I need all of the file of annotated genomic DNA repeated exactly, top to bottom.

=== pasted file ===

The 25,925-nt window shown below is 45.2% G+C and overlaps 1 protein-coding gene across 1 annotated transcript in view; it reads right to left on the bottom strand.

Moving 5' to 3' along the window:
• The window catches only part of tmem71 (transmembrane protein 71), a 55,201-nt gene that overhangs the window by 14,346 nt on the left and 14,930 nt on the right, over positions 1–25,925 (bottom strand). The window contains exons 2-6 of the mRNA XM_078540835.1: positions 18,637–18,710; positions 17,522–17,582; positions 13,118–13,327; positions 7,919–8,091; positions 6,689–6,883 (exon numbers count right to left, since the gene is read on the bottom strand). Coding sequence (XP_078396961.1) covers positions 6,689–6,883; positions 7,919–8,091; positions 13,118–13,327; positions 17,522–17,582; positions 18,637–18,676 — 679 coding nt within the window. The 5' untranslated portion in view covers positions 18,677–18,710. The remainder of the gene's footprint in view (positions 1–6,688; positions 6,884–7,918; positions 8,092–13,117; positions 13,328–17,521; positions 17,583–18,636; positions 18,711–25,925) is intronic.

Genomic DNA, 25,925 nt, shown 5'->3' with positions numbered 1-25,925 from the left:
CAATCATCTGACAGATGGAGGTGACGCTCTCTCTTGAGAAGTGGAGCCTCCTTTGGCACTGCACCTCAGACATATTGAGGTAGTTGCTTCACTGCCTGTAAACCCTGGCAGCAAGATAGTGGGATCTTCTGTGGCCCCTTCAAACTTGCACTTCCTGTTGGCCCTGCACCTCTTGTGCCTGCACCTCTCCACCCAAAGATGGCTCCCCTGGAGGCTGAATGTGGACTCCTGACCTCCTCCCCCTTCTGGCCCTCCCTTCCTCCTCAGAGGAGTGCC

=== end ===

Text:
The 25,925-nt window shown below is 45.2% G+C and overlaps 1 protein-coding gene across 1 annotated transcript in view; it reads right to left on the bottom strand.

Moving 5' to 3' along the window:
• The window catches only part of tmem71 (transmembrane protein 71), a 55,201-nt gene that overhangs the window by 14,346 nt on the left and 14,930 nt on the right, over positions 1–25,925 (bottom strand). The window contains exons 2-6 of the mRNA XM_078540835.1: positions 18,637–18,710; positions 17,522–17,582; positions 13,118–13,327; positions 7,919–8,091; positions 6,689–6,883 (exon numbers count right to left, since the gene is read on the bottom strand). Coding sequence (XP_078396961.1) covers positions 6,689–6,883; positions 7,919–8,091; positions 13,118–13,327; positions 17,522–17,582; positions 18,637–18,676 — 679 coding nt within the window. The 5' untranslated portion in view covers positions 18,677–18,710. The remainder of the gene's footprint in view (positions 1–6,688; positions 6,884–7,918; positions 8,092–13,117; positions 13,328–17,521; positions 17,583–18,636; positions 18,711–25,925) is intronic.

Genomic DNA, 25,925 nt, shown 5'->3' with positions numbered 1-25,925 from the left:
CAATCATCTGACAGATGGAGGTGACGCTCTCTCTTGAGAAGTGGAGCCTCCTTTGGCACTGCACCTCAGACATATTGAGGTAGTTGCTTCACTGCCTGTAAACCCTGGCAGCAAGATAGTGGGATCTTCTGTGGCCCCTTCAAACTTGCACTTCCTGTTGGCCCTGCACCTCTTGTGCCTGCACCTCTCCACCCAAAGATGGCTCCCCTGGAGGCTGAATGTGGACTCCTGACCTCCTCCCCCTTCTGGCCCTCCCTTCCTCCTCAGAGGAGTGCC